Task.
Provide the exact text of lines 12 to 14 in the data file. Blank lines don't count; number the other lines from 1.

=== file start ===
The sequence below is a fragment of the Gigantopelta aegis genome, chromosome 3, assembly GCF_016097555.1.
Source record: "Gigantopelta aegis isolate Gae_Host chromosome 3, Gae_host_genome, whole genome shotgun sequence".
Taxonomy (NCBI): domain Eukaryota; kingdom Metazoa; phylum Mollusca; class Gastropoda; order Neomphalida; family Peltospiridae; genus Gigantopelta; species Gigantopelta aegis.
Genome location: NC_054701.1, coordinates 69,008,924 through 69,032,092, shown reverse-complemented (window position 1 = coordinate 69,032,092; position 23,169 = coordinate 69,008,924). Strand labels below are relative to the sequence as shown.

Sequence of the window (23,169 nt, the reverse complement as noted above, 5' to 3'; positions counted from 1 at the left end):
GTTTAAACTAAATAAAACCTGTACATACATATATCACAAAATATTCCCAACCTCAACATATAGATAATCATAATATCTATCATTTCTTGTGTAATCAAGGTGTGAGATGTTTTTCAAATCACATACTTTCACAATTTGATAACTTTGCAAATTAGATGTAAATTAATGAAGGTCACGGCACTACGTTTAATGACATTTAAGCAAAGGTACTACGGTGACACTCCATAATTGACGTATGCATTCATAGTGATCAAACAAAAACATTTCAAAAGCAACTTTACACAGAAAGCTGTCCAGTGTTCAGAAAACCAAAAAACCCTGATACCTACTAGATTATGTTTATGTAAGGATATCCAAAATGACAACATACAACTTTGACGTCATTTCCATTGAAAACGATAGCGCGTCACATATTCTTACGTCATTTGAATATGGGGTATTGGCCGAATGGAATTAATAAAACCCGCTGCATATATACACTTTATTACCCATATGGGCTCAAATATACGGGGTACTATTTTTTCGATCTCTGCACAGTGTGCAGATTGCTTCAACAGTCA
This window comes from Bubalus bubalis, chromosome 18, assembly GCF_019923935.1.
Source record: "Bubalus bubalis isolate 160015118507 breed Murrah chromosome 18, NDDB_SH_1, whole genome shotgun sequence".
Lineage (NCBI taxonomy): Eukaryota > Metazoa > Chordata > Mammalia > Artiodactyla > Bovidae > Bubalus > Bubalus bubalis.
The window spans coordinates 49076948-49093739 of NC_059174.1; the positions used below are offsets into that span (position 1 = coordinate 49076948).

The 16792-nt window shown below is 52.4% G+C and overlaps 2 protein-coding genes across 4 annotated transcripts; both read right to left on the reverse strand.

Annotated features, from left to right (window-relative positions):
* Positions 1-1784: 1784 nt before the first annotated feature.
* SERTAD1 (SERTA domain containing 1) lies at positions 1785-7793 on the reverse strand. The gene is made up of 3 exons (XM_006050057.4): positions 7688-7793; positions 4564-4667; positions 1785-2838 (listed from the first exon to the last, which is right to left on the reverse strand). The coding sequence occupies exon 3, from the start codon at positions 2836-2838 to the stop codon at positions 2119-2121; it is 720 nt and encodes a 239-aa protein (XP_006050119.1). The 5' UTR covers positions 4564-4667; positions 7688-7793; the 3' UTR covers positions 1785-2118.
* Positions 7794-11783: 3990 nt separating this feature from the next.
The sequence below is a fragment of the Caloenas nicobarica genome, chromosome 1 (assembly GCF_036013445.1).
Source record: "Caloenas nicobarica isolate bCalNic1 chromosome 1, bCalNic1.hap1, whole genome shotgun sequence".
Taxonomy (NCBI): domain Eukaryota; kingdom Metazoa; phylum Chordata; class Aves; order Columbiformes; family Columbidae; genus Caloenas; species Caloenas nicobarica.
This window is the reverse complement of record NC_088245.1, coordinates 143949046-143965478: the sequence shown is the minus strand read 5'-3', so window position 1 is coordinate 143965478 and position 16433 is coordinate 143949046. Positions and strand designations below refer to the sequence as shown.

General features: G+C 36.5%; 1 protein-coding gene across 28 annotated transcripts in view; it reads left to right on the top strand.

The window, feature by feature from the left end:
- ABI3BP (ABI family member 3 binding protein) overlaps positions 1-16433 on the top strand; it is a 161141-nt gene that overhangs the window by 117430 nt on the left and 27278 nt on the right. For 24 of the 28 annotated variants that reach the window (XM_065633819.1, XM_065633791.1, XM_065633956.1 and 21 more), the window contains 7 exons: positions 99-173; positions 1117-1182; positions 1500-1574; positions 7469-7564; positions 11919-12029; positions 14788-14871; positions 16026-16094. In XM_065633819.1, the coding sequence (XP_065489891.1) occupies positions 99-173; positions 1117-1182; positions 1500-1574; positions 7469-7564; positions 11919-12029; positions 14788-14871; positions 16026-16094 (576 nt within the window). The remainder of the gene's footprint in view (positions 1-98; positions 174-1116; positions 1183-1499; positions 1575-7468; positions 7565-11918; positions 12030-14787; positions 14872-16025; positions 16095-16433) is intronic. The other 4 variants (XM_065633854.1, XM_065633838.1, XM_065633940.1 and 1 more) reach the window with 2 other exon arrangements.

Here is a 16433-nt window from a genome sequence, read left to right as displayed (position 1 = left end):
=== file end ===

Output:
Annotated features, from left to right (window-relative positions):
* Positions 1-1784: 1784 nt before the first annotated feature.
* SERTAD1 (SERTA domain containing 1) lies at positions 1785-7793 on the reverse strand. The gene is made up of 3 exons (XM_006050057.4): positions 7688-7793; positions 4564-4667; positions 1785-2838 (listed from the first exon to the last, which is right to left on the reverse strand). The coding sequence occupies exon 3, from the start codon at positions 2836-2838 to the stop codon at positions 2119-2121; it is 720 nt and encodes a 239-aa protein (XP_006050119.1). The 5' UTR covers positions 4564-4667; positions 7688-7793; the 3' UTR covers positions 1785-2118.